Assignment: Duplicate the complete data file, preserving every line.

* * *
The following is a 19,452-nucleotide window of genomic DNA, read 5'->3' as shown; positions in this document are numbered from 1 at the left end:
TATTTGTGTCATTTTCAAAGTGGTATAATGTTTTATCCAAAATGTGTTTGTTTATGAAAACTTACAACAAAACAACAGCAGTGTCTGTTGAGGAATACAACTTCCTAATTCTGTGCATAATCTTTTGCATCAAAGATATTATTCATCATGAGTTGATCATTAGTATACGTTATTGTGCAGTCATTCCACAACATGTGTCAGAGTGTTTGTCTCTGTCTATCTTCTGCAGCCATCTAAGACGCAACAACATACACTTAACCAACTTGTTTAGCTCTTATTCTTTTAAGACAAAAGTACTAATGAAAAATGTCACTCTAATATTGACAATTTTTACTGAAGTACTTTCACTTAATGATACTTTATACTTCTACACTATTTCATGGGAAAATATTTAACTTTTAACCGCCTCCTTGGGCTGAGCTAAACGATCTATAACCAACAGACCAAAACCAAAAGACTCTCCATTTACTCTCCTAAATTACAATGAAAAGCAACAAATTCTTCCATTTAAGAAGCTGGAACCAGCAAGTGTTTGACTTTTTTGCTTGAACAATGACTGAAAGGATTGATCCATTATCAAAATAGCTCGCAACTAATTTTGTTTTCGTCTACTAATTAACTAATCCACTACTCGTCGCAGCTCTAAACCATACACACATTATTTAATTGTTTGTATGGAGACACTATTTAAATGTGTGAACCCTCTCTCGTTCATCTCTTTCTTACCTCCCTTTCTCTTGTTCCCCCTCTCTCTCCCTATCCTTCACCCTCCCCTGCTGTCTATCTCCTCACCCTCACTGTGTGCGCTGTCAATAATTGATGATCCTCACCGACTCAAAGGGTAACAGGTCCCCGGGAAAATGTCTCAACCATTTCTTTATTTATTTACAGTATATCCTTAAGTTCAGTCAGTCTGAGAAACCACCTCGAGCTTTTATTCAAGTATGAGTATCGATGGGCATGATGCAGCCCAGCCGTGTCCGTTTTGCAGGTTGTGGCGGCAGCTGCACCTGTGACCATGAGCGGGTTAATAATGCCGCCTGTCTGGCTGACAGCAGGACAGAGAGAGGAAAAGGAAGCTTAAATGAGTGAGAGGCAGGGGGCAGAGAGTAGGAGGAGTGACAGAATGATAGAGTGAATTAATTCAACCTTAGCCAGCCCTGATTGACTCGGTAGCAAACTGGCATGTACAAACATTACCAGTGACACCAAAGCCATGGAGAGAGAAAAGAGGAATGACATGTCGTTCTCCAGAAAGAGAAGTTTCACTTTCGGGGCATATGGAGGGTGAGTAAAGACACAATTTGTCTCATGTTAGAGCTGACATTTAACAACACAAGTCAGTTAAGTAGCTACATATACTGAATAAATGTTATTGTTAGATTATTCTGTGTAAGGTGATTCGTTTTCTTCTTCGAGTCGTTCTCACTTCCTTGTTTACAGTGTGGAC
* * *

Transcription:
The following is a 19,452-nucleotide window of genomic DNA, read 5'->3' as shown; positions in this document are numbered from 1 at the left end:
TATTTGTGTCATTTTCAAAGTGGTATAATGTTTTATCCAAAATGTGTTTGTTTATGAAAACTTACAACAAAACAACAGCAGTGTCTGTTGAGGAATACAACTTCCTAATTCTGTGCATAATCTTTTGCATCAAAGATATTATTCATCATGAGTTGATCATTAGTATACGTTATTGTGCAGTCATTCCACAACATGTGTCAGAGTGTTTGTCTCTGTCTATCTTCTGCAGCCATCTAAGACGCAACAACATACACTTAACCAACTTGTTTAGCTCTTATTCTTTTAAGACAAAAGTACTAATGAAAAATGTCACTCTAATATTGACAATTTTTACTGAAGTACTTTCACTTAATGATACTTTATACTTCTACACTATTTCATGGGAAAATATTTAACTTTTAACCGCCTCCTTGGGCTGAGCTAAACGATCTATAACCAACAGACCAAAACCAAAAGACTCTCCATTTACTCTCCTAAATTACAATGAAAAGCAACAAATTCTTCCATTTAAGAAGCTGGAACCAGCAAGTGTTTGACTTTTTTGCTTGAACAATGACTGAAAGGATTGATCCATTATCAAAATAGCTCGCAACTAATTTTGTTTTCGTCTACTAATTAACTAATCCACTACTCGTCGCAGCTCTAAACCATACACACATTATTTAATTGTTTGTATGGAGACACTATTTAAATGTGTGAACCCTCTCTCGTTCATCTCTTTCTTACCTCCCTTTCTCTTGTTCCCCCTCTCTCTCCCTATCCTTCACCCTCCCCTGCTGTCTATCTCCTCACCCTCACTGTGTGCGCTGTCAATAATTGATGATCCTCACCGACTCAAAGGGTAACAGGTCCCCGGGAAAATGTCTCAACCATTTCTTTATTTATTTACAGTATATCCTTAAGTTCAGTCAGTCTGAGAAACCACCTCGAGCTTTTATTCAAGTATGAGTATCGATGGGCATGATGCAGCCCAGCCGTGTCCGTTTTGCAGGTTGTGGCGGCAGCTGCACCTGTGACCATGAGCGGGTTAATAATGCCGCCTGTCTGGCTGACAGCAGGACAGAGAGAGGAAAAGGAAGCTTAAATGAGTGAGAGGCAGGGGGCAGAGAGTAGGAGGAGTGACAGAATGATAGAGTGAATTAATTCAACCTTAGCCAGCCCTGATTGACTCGGTAGCAAACTGGCATGTACAAACATTACCAGTGACACCAAAGCCATGGAGAGAGAAAAGAGGAATGACATGTCGTTCTCCAGAAAGAGAAGTTTCACTTTCGGGGCATATGGAGGGTGAGTAAAGACACAATTTGTCTCATGTTAGAGCTGACATTTAACAACACAAGTCAGTTAAGTAGCTACATATACTGAATAAATGTTATTGTTAGATTATTCTGTGTAAGGTGATTCGTTTTCTTCTTCGAGTCGTTCTCACTTCCTTGTTTACAGTGTGGAC